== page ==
This article was republished in the Employee Relations Law Journal.
If tax regulations proposed by the IRS in February 2022 are finalized in their current form, many beneficiaries of IRAs and other retirement accounts who are subject to the “10-year payout” rule under the 2020 SECURE Act will have to comply with an additional requirement and take a taxable withdrawal distribution from the retirement account in each year during the 10-year payout period. This change will apply as early as 2023 to all individuals and qualifying trusts who are not permitted to use age and the IRS tables to stretch required minimum distributions over their entire life expectancies.
Background: SECURE Act Changes Effective in 2020
The original “SECURE Act” was enacted at the end of 2019 and has changed the distribution rules for IRAs and other retirement accounts when the account owner or participating employee died in 2020 or later. Most of the SECURE Act changes were made to a single subsection, Code § 401(a)(9). These changes were an “overlay” imposed on top of detailed required minimum distribution (RMD) regulations that the IRS first finalized in April 2002. The SECURE Act obviously superseded some of the 2002 RMD regulations, but IRA owners and beneficiaries and their advisors would have to wait for new guidance from the IRS to confirm exactly which of the 2002 RMD regulations would be changed.
The SECURE Act defined a new class of retirement account beneficiary: the “Eligible Designated Beneficiary” (EDB), which comprises only the following persons: (1) a surviving spouse of the participating employee or account owner; (2) a child of the participating employee or account owner who has not “reached majority” at the time of the death; (3) & (4) an individual who satisfies the detailed definitions of “disabled” or “chronically ill”; and (5) an individual who is not more than 10 years younger than the participating employee or account owner at the time of death.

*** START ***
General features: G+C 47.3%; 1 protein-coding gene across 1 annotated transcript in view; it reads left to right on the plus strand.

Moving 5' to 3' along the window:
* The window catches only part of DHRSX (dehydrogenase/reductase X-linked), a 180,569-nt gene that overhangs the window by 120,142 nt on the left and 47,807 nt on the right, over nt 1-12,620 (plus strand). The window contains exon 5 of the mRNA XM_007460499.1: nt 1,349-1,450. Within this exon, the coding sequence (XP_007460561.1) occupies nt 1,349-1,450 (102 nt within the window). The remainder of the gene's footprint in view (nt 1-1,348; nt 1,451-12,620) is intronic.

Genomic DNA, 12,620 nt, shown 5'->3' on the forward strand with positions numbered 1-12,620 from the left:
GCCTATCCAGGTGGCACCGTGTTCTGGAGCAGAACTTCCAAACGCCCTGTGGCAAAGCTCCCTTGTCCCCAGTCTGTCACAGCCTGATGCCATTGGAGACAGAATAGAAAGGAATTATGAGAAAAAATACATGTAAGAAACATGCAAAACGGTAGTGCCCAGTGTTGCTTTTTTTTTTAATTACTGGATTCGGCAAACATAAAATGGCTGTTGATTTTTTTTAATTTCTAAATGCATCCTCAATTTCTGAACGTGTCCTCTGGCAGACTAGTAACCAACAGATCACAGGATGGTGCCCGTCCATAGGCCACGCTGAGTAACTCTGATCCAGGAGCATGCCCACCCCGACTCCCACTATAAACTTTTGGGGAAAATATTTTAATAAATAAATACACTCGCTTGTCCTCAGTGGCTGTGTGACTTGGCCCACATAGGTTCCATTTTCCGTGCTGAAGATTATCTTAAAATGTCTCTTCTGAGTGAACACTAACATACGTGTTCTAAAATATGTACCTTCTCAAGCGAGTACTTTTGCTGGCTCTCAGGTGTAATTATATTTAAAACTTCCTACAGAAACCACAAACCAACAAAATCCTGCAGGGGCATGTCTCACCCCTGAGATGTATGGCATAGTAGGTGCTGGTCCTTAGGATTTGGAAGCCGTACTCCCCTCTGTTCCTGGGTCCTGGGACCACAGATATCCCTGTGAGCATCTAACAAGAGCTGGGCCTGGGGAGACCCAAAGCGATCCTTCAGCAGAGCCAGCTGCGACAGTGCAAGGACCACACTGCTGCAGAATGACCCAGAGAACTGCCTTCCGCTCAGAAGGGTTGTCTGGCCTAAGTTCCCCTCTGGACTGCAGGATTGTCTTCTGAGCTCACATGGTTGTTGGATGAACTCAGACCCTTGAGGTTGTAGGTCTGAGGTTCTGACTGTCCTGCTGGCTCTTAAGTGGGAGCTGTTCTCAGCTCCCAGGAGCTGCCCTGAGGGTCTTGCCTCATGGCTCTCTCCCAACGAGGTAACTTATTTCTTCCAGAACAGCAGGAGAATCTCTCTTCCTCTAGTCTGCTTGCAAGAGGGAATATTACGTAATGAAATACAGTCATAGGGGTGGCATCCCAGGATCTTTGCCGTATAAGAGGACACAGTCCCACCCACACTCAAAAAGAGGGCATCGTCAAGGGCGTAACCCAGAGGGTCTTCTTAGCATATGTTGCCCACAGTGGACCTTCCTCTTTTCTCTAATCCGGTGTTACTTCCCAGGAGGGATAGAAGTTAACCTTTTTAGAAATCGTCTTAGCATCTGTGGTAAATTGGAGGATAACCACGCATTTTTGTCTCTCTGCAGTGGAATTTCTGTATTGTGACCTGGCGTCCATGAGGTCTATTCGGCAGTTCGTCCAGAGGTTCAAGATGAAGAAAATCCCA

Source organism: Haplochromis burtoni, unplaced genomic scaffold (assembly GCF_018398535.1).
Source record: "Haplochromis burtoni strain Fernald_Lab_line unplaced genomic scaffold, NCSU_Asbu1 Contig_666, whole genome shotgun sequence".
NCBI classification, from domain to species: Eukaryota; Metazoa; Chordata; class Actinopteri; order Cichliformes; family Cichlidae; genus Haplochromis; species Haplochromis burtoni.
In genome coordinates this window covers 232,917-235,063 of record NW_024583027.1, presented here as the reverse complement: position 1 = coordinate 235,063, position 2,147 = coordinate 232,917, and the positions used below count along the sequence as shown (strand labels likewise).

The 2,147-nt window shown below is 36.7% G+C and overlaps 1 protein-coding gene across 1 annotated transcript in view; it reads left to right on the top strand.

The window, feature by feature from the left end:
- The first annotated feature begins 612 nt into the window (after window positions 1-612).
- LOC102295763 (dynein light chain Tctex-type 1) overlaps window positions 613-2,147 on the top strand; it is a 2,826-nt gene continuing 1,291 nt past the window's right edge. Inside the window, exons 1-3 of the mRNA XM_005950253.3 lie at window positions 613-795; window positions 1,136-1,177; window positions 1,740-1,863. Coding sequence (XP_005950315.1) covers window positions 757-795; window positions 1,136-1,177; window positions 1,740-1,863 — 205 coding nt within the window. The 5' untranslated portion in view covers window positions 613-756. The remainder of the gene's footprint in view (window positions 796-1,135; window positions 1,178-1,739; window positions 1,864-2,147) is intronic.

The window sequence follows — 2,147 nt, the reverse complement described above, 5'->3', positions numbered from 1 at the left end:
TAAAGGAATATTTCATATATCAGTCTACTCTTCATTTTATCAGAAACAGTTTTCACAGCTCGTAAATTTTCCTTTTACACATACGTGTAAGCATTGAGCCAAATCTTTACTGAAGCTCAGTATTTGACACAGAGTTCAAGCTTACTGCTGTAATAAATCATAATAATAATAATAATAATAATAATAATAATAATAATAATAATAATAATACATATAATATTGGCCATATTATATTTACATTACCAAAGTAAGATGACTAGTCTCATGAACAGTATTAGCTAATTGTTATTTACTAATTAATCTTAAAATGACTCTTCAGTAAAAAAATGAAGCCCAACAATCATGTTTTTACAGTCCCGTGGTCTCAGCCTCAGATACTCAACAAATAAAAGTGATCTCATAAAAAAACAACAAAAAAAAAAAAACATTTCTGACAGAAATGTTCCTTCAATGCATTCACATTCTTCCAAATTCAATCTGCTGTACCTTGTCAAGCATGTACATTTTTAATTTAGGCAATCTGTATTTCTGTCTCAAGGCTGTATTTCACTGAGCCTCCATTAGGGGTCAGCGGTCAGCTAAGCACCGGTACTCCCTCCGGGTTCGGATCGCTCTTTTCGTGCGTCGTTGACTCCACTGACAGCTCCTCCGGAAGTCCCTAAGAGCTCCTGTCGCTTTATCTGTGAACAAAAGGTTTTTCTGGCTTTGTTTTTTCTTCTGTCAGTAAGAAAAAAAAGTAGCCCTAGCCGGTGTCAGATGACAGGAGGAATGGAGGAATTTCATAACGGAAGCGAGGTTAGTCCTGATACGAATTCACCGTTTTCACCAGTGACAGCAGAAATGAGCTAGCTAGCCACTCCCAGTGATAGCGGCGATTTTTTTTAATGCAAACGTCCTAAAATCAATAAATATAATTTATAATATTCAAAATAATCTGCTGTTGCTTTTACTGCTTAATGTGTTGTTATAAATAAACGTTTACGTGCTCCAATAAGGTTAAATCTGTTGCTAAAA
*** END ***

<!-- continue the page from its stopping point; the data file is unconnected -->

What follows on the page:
Under the SECURE Act and the February 2022 proposed Regulations, only an EDB in one of the five categories (or in some cases, a qualifying trust that has such a person as a trust beneficiary) can use the age and life expectancy of the person to calculate the RMDs and to spread taxable withdrawals over the person’s life expectancy.
The SECURE Act did not change the existing definition of a “Designated Beneficiary” — anyone in a broader class of individuals (or trusts for individuals that qualify for see-through treatment) who is named as a beneficiary under the terms of the retirement account or plan. But the SECURE Act drastically changed how a “Designated Beneficiary” must take withdrawal distributions from the retirement account after the death of the participating employee or account owner: If a Designated Beneficiary is not also an Eligible Designated Beneficiary (EDB), that Designated Beneficiary must take taxable withdrawal distributions from the account so that the account balance is reduced to zero by the end of the 10th year following the death of the employee or the account owner. This is the “10-year rule” or “10-year payout rule,” and it applies to all non-spouse adult beneficiaries who are neither disabled nor chronically ill.
In amended Code § 401(a)(9)(H)(i), the 10-year period was defined by simply substituting “10 years” for “5 years” in the existing definition of the 5-year payout rule in Code § 401(a)(9)(B)(ii). The 5-year rule applied and still applies to retirement accounts that have no “Designated Beneficiary,” such as an IRA that is payable to the account owner’s estate or which has a charitable organization (a non-individual) as a named beneficiary. If the five-year rule applies to an account after the employee or owner’s death, the “entire interest” of the deceased employee or account owner must be “distributed within five years after the death of the employee.”
In 2020 and 2021, and because of the terse way in which the SECURE Act defined the “10-year rule,” a majority of expert commentators inferred that the 10-year rule would allow the Designated Beneficiary to make the required withdrawal of all assets from the retirement account by taking one or more distributions in any amounts and at any times during the 10-year period — including a single distribution late in year 10 — so long as the account balance was reduced to zero by the end of the 10th year following the year of death. Based on the text of the SECURE Act, this inference seemed conclusive with respect to a retirement account where the participating owner or employee died before his or her retired beginning date (RBD), and it was a defensible inference for accounts where the owner or employee died after the RBD.